Mets sweep bumbling Phillies; Rivera replacement pitches like early Rivera
As impressive as the Mets' three-game sweep of the Phillies was, complete with a 10-6 comeback victory Wednesday night, it says a lot more about the losers than the winners.
To start, the Mets trailed in all three games because Philadelphia's starting pitching was better than New York's. But the Philadelphia bullpen put up a 14.73 E.R.A. over the three games. To put that in perspective, the nightmare 2008 Mets bullpen had a second-half E.R.A. of 5.02, or roughly a third of what Philadelphia allowed.
And while that is almost certain to come down—a number of relievers are underachieving early, while a group headed by Jonathan Papelbon and supported by Chad Qualls, Antonio Bastardo and David Herndon should manage to get some outs—the Phillies clearly have an offense problem that is far harder to solve.
As a team, the Phillies are ninth in the National League in runs, but even that is deceiving. By O.P.S., the team is 11th, with a team O.P.S. of .672. The double-play combination of Jimmy Rollins (.549) and Freddy Galvis (.572) is even worse than that. And Chase Utley, the incumbent at second base, is battling chronic knee injuries, with no guarantee he'll return anytime soon, nor stay on the field once he does. Ryan Howard, the expensive first baseman, is still recovering from the injury that he suffered on the final play of the 2011 season. And Howard is not the impact performer he once was, either.
In the outfield, Shane Victorino is underperforming, while John Mayberry Jr., last year's breakout performer, has regressed badly. In fact, only the .917 O.P.S. from catcher Carlos Ruiz, one almost certain to come down, has kept Philadelphia at even this level of hitting.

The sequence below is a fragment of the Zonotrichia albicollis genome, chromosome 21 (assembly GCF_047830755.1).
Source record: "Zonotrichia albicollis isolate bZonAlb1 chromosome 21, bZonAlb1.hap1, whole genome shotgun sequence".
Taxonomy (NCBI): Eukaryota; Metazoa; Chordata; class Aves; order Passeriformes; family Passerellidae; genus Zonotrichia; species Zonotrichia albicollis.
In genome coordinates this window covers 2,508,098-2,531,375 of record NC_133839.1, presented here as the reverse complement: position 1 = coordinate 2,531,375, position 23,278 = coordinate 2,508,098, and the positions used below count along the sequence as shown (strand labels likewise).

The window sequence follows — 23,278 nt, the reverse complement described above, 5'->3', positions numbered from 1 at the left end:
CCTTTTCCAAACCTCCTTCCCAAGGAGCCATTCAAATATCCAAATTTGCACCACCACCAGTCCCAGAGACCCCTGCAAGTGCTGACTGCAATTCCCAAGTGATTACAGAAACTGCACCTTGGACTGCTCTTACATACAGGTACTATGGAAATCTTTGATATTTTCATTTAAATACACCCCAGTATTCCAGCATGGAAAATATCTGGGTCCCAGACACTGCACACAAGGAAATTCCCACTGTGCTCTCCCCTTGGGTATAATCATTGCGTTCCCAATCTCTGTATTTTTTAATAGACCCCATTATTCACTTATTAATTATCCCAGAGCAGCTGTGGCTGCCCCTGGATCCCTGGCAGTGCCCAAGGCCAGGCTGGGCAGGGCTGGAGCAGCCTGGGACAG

It is shocking to consider when looking at the team's starting rotation. Roy Halladay has been solid this year, down a bit from years past, but still putting up an E.R.A.+ of 114, well above league average. And he's been the least effective of the starting five.
The team the Mets are facing this weekend, the Miami Marlins, offer a much better gauge of where they are as a team right now.
Elsewhere around New York sports:
Panic in the streets! David Robertson blew a save opportunity, leading inevitably to questions whether he can measure up to the performance of Mariano Rivera. Who blew three of his first six save opportunities when he took over as closer in 1997.
Unrelated: Rivera is not only battling a knee injury but a blood clot in his leg, too.
There will be a Game 7 at Madison Square Garden Saturday, with the Rangers falling to the Capitals, 2-1 in Game 6.
New York won again, 1-0 over Houston, thanks to another goal from Kenny Cooper. Missing Rafa Marquez, a late scratch due to an ankle injury, the Red Bulls excelled with Dax McCarty in his place.
The St. John's basketball roster came together in Wednesday's announcement unveiling six new players, five of whom will play next season. Included in the group is a pair of Top 100 players. Added into the mix with the five returning players, St. John's should have enough talent to compete in the Big East. The return to health of coach Steve Lavin, who missed almost the entire season in 2011-12 recovering from prostate cancer, will be every bit as important.
Meanwhile, the future of the league will be determined by the next commissioner. But it won't be interim commissioner Joseph Bailey III, who said he would not be a candidate for the full-time position in a Wednesday afternoon conference call. He said he'd have nothing to do with negotiations over the next television contract, which is what will actually determine whether the Big East will be lucrative enough to keep its remaining members.